On the employment horizon – 2022
The pandemic is still affecting all aspects of our lives and employment law is no exception.
Many changes that were expected in the last 12 months were inevitably delayed and many proposals are still without a timetable for the introduction.
Below are some of the key changes we anticipate over 2022.
Sexual harassment: The government plans to introduce a duty for employers to prevent sexual harassment and third-party harassment in the workplace “as soon as” Parliamentary time allows. A defence will be available if the employer has taken “all reasonable steps” to prevent the harassment taking place.
Carers leave: The government will introduce a new statutory right of up to one week of unpaid carer’s leave “when Parliamentary time allows”.
Employment Bill: this has been anticipated for some time and is expected to include provisions for:
- Tips left for workers to be retained by them in full.
- A single labour market enforcement agency, to better ensure that vulnerable workers are aware of and can exercise their rights.
- The right to request a more predictable and stable contract after 26 weeks’ service.
- Extending the period of redundancy protection for pregnant workers from the point an employee notifies their employer of their pregnancy, until 6 months after the end of their maternity leave.
- Introducing statutory leave and pay for up to 12 weeks for parents of babies requiring neonatal care.
- Making flexible working the default position unless an employer has a good reason. This will not introduce an automatic right for employees to work flexibly, but proposes to broaden the scope of the current right.
- Whilst the government accepts that confidentiality clauses can serve a legitimate purpose, it is likely that new measures will be introduced to limit/control the use of non-disclosure agreements made in employment contracts and settlement agreements.
As is becoming a common theme, this will Bill be published “when Parliamentary time allows”.
Gender pay reporting: The government should be reviewing the efficacy of the existing regulations by April 2022 (five years from the introduction), to assess the extent to which the reporting requirement is achieving the aims of the regulations. Given the impact of the pandemic, however, the review may be premature.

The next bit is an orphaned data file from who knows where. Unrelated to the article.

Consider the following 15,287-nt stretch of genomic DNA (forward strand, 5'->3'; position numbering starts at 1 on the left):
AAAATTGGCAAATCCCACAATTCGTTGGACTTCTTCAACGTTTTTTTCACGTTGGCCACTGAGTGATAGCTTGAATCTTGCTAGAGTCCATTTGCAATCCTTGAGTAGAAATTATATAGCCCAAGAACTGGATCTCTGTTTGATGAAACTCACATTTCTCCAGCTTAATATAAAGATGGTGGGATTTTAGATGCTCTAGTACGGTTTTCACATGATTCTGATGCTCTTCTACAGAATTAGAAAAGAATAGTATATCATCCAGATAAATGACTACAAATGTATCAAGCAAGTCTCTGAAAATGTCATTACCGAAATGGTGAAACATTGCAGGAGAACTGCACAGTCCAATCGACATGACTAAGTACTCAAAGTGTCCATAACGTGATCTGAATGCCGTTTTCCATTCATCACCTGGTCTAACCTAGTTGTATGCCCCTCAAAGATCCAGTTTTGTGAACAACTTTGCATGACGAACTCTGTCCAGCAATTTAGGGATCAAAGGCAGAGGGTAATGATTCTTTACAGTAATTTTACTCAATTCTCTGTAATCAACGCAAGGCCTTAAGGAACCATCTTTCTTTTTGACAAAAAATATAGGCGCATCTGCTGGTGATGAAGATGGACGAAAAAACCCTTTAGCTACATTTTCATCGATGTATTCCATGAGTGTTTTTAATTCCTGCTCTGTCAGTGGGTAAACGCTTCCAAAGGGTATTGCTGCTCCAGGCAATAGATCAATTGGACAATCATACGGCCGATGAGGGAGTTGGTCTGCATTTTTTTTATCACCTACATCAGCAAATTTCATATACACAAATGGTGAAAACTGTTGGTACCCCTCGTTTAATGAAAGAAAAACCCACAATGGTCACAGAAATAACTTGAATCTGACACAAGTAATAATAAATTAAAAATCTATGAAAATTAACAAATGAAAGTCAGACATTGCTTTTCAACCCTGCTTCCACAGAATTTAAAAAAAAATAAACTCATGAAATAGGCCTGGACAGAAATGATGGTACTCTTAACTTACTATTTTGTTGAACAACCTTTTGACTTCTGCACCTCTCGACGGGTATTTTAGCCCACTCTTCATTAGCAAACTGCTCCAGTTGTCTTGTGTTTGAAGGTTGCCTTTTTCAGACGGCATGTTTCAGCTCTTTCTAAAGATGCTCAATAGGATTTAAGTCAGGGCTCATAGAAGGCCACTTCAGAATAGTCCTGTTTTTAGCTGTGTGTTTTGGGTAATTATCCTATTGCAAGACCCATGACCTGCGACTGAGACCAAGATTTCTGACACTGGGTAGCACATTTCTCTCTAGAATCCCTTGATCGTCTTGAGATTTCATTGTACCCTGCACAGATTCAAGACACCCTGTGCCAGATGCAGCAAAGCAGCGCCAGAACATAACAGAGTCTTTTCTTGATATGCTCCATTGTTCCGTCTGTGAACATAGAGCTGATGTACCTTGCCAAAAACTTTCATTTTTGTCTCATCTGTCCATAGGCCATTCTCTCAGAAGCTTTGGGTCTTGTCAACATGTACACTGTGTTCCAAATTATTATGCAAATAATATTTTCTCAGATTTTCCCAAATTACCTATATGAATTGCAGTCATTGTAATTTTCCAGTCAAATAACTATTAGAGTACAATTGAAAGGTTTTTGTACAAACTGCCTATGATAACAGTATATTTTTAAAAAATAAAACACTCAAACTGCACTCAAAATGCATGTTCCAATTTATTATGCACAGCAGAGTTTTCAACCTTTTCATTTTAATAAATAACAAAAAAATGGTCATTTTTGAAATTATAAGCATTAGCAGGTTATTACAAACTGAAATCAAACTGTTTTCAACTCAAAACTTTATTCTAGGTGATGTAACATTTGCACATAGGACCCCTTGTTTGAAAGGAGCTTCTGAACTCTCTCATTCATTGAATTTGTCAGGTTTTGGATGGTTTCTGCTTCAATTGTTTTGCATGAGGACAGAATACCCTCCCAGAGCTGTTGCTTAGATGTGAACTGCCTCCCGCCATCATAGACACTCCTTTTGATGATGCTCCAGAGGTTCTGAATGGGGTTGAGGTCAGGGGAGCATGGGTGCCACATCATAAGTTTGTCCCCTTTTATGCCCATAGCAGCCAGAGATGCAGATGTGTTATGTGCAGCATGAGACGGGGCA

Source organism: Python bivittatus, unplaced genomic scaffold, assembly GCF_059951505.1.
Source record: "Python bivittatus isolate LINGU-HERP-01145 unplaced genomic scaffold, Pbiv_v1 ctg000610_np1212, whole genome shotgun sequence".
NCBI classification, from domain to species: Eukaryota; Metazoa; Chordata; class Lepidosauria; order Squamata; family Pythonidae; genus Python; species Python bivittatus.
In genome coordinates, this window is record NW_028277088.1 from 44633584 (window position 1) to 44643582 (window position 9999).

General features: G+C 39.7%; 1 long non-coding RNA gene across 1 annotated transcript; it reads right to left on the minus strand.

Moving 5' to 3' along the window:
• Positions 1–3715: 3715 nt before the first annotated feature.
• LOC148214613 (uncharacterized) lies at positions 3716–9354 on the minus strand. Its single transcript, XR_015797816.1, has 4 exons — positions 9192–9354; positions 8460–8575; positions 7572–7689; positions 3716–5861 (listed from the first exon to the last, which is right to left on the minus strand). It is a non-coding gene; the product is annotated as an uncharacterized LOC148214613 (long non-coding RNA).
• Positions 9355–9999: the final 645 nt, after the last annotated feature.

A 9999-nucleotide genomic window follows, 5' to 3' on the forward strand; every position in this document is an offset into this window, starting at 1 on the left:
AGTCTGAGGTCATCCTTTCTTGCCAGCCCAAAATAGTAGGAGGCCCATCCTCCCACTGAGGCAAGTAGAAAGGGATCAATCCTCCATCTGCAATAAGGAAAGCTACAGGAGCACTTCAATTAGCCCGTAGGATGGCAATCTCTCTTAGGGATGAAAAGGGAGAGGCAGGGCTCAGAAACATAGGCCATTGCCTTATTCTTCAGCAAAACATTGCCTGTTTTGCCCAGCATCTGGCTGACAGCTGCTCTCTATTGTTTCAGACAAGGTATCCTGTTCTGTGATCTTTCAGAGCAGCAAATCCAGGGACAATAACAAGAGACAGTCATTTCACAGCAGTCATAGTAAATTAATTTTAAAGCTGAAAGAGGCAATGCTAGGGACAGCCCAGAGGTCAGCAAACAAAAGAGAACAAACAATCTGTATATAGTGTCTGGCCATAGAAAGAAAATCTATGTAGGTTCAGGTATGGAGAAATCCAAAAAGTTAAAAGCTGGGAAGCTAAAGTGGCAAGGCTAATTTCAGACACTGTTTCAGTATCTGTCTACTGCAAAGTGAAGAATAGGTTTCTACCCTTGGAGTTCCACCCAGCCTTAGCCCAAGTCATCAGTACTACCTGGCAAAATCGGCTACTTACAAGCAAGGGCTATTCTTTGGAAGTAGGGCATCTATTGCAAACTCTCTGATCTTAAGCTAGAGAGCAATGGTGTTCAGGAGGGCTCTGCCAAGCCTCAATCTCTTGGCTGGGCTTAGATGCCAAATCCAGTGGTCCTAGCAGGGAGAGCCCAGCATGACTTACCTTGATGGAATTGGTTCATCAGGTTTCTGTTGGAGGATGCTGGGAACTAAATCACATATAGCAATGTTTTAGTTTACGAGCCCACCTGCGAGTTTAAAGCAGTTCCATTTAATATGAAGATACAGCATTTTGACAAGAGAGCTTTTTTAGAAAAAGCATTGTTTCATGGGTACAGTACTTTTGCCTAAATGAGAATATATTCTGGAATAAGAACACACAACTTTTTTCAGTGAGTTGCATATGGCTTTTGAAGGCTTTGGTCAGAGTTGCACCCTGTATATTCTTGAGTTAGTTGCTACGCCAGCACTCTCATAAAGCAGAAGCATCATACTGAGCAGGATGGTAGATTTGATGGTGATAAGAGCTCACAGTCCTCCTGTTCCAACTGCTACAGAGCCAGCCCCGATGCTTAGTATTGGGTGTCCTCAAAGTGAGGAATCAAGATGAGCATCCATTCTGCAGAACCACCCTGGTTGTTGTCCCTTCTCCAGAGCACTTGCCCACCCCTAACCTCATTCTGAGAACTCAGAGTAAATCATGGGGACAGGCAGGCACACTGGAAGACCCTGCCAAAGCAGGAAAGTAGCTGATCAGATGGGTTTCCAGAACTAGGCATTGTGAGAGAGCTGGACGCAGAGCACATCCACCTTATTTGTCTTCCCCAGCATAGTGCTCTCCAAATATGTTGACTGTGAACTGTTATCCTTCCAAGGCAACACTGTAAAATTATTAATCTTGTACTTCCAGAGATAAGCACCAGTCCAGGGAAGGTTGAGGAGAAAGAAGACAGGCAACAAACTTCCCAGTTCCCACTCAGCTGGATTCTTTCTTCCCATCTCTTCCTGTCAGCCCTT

Human Rights Act: In December 2021 the Ministry of Justice published “Human Rights Act Reform: A Modern Bill of Rights” – this is a consultation on replacing the Human Rights Act with a Bill of Rights. Many of the proposals in the consultation are controversial, but there is a long way to go before changes will be made. The consultation closes in March 2022.
Disability workforce reporting: The government is consulting on disability workforce reporting for large employers with 250+ employees. The consultation closes on 25 March 2022.
Cases to watch:
- The holiday pay cases continue, with Smith v Pimlico Plumbers reaching the Court of Appeal on the issue of time limits for bringing a claim, where the holiday has been taken, but not paid. This differs from the cases where the worker has not taken leave at all because of the employer’s refusal to pay. The case was heard in the CA in December 2021, and a decision should be made early in 2022.
- In November 2021, the Supreme Court heard the case of Harpur Trust v Brazel on the issue of whether part-year workers should have their annual leave entitlement capped at 12.07% of annualised hours. The decision is expected in early 2022.
- The liability of an employer for the consequences of an employee’s practical joke that resulted in injury to an external contractor is being considered by the Court of Appeal. The lower court had found the employer was not vicariously liable for the injury as there wasn’t a sufficient connection between the employee’s role and the prank. The CA is due to give its ruling in Chell v Tarmac Cement and Lime in early 2022.
For more information, please contact Trevor Bettany.